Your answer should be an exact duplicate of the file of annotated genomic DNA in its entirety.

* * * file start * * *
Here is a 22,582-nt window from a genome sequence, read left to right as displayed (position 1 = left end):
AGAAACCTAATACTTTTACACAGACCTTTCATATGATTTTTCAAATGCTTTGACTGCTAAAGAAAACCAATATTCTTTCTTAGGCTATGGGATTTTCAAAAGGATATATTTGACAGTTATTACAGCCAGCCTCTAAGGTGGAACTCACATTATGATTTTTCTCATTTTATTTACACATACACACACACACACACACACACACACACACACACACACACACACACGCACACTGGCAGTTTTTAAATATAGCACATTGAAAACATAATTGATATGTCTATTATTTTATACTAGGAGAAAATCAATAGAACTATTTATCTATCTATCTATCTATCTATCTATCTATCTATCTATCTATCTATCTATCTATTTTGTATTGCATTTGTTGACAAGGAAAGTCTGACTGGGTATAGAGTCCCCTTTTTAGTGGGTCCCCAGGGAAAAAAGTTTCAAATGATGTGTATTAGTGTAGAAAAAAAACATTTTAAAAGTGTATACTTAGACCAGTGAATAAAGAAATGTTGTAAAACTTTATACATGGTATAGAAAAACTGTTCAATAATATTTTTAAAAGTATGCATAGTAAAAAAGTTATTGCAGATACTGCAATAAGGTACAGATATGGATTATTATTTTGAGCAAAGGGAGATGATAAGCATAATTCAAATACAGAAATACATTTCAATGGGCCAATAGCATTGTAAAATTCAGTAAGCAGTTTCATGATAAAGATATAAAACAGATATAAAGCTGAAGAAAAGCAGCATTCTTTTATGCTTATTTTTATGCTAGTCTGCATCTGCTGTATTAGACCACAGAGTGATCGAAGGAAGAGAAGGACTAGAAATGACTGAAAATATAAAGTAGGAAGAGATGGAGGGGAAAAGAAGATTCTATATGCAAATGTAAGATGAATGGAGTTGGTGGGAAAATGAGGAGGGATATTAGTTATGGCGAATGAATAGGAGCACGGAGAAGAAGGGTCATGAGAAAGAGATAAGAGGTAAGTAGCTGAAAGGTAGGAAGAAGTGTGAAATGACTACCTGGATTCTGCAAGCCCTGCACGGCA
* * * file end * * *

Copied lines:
Here is a 22,582-nt window from a genome sequence, read left to right as displayed (position 1 = left end):
AGAAACCTAATACTTTTACACAGACCTTTCATATGATTTTTCAAATGCTTTGACTGCTAAAGAAAACCAATATTCTTTCTTAGGCTATGGGATTTTCAAAAGGATATATTTGACAGTTATTACAGCCAGCCTCTAAGGTGGAACTCACATTATGATTTTTCTCATTTTATTTACACATACACACACACACACACACACACACACACACACACACACACACACACGCACACTGGCAGTTTTTAAATATAGCACATTGAAAACATAATTGATATGTCTATTATTTTATACTAGGAGAAAATCAATAGAACTATTTATCTATCTATCTATCTATCTATCTATCTATCTATCTATCTATCTATCTATCTATTTTGTATTGCATTTGTTGACAAGGAAAGTCTGACTGGGTATAGAGTCCCCTTTTTAGTGGGTCCCCAGGGAAAAAAGTTTCAAATGATGTGTATTAGTGTAGAAAAAAAACATTTTAAAAGTGTATACTTAGACCAGTGAATAAAGAAATGTTGTAAAACTTTATACATGGTATAGAAAAACTGTTCAATAATATTTTTAAAAGTATGCATAGTAAAAAAGTTATTGCAGATACTGCAATAAGGTACAGATATGGATTATTATTTTGAGCAAAGGGAGATGATAAGCATAATTCAAATACAGAAATACATTTCAATGGGCCAATAGCATTGTAAAATTCAGTAAGCAGTTTCATGATAAAGATATAAAACAGATATAAAGCTGAAGAAAAGCAGCATTCTTTTATGCTTATTTTTATGCTAGTCTGCATCTGCTGTATTAGACCACAGAGTGATCGAAGGAAGAGAAGGACTAGAAATGACTGAAAATATAAAGTAGGAAGAGATGGAGGGGAAAAGAAGATTCTATATGCAAATGTAAGATGAATGGAGTTGGTGGGAAAATGAGGAGGGATATTAGTTATGGCGAATGAATAGGAGCACGGAGAAGAAGGGTCATGAGAAAGAGATAAGAGGTAAGTAGCTGAAAGGTAGGAAGAAGTGTGAAATGACTACCTGGATTCTGCAAGCCCTGCACGGCA